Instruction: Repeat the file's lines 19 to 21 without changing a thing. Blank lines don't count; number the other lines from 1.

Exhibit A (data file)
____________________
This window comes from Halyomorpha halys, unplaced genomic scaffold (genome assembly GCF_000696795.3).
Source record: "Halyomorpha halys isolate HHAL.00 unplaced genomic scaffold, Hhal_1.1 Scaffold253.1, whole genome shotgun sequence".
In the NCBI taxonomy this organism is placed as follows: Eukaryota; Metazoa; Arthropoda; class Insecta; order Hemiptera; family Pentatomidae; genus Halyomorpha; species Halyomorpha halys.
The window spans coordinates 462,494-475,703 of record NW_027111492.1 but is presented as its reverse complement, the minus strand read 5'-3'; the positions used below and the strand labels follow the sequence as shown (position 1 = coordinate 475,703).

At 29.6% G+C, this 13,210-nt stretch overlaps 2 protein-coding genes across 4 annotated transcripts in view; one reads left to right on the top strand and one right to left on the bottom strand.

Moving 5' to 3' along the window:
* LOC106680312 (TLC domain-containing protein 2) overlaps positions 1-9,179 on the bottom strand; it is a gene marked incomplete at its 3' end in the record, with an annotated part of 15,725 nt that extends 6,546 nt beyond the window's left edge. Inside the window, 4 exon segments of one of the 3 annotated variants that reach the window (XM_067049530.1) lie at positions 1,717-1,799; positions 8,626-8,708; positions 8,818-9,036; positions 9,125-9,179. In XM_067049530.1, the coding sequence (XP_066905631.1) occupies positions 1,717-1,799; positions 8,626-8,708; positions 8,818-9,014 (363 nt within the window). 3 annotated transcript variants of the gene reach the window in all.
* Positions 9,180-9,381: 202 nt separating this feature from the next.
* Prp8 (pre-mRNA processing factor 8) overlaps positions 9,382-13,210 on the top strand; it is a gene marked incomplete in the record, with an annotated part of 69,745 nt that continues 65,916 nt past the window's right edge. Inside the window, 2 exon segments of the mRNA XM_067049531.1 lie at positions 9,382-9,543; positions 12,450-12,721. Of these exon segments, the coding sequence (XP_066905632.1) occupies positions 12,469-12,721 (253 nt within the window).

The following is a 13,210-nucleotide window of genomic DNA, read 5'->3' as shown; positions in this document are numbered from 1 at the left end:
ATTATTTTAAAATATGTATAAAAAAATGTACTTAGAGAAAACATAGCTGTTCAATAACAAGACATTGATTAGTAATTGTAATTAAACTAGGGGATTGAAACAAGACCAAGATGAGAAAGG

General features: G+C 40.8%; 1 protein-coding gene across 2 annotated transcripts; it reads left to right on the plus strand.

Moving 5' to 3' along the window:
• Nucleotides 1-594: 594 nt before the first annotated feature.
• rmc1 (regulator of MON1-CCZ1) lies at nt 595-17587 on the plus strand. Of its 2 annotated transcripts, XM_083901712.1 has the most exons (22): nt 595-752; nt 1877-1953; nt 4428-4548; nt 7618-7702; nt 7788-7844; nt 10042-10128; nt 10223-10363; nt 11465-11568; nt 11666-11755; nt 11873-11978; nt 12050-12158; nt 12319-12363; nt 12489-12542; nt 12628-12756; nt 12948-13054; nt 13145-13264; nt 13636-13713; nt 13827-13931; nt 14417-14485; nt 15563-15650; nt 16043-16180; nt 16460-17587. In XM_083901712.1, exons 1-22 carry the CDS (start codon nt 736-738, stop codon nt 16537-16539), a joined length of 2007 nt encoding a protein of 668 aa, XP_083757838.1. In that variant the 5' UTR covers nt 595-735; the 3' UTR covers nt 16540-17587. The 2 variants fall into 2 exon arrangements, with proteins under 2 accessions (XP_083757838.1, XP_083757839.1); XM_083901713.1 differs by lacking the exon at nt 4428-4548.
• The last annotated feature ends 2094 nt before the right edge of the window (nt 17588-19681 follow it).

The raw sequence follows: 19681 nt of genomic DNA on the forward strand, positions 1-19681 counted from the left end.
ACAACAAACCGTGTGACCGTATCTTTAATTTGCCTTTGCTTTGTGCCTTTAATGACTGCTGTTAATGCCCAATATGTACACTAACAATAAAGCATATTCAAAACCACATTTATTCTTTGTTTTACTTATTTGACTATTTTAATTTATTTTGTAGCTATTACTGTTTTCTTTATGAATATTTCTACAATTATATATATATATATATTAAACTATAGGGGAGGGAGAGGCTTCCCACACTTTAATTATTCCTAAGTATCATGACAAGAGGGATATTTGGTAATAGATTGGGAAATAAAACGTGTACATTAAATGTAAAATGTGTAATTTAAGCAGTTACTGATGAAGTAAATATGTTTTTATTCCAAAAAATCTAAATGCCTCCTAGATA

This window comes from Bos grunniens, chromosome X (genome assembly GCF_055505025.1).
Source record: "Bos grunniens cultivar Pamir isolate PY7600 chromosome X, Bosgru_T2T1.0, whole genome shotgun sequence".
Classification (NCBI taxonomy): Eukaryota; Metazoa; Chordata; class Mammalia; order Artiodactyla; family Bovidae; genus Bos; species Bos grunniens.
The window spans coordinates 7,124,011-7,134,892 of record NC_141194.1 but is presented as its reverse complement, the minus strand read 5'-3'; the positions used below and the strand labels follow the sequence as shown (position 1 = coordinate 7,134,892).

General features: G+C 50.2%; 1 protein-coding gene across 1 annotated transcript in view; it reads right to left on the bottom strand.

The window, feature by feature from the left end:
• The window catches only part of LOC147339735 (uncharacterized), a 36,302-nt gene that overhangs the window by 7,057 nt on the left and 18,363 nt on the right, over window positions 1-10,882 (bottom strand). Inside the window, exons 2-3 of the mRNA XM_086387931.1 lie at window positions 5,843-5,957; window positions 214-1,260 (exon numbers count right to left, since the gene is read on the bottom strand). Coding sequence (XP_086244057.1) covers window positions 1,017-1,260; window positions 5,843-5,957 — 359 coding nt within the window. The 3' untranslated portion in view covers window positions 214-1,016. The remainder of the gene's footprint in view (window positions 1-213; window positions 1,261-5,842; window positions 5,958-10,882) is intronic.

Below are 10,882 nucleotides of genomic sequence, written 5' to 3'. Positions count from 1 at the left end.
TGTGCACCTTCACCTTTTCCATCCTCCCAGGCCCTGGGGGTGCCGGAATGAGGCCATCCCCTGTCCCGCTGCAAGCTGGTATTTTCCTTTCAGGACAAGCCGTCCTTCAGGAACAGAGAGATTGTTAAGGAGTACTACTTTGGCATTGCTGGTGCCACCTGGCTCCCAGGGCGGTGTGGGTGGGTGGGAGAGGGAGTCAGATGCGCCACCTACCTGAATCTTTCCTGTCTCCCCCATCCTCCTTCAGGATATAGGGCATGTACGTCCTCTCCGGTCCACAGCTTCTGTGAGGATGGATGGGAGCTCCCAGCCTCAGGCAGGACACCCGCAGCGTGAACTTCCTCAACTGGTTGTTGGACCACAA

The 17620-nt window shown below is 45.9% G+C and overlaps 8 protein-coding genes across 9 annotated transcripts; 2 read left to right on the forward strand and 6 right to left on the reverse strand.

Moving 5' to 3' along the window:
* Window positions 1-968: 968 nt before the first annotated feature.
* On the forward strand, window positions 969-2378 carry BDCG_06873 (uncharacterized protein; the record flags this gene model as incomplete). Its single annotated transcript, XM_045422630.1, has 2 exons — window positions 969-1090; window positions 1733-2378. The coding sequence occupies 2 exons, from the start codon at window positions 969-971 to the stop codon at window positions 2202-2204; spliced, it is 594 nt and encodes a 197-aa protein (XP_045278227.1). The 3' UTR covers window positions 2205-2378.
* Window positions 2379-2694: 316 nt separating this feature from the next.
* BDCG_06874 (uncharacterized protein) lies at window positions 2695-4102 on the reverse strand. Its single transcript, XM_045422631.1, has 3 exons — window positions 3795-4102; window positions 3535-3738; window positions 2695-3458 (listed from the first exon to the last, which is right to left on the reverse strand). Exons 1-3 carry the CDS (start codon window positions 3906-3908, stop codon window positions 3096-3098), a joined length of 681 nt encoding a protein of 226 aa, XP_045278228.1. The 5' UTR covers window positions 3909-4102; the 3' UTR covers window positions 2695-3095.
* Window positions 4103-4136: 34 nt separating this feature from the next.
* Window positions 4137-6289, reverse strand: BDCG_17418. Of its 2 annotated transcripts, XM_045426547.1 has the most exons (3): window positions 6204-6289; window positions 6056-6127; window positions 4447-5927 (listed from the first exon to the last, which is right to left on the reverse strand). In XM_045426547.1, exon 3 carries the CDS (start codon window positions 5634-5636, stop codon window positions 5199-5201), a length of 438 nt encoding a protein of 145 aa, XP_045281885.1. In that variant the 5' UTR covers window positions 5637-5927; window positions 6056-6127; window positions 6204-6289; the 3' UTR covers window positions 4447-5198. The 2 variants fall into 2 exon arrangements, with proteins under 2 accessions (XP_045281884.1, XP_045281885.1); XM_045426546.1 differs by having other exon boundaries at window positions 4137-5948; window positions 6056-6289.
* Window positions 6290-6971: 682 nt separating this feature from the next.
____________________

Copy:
This window comes from Bos grunniens, chromosome X (genome assembly GCF_055505025.1).
Source record: "Bos grunniens cultivar Pamir isolate PY7600 chromosome X, Bosgru_T2T1.0, whole genome shotgun sequence".
Classification (NCBI taxonomy): Eukaryota; Metazoa; Chordata; class Mammalia; order Artiodactyla; family Bovidae; genus Bos; species Bos grunniens.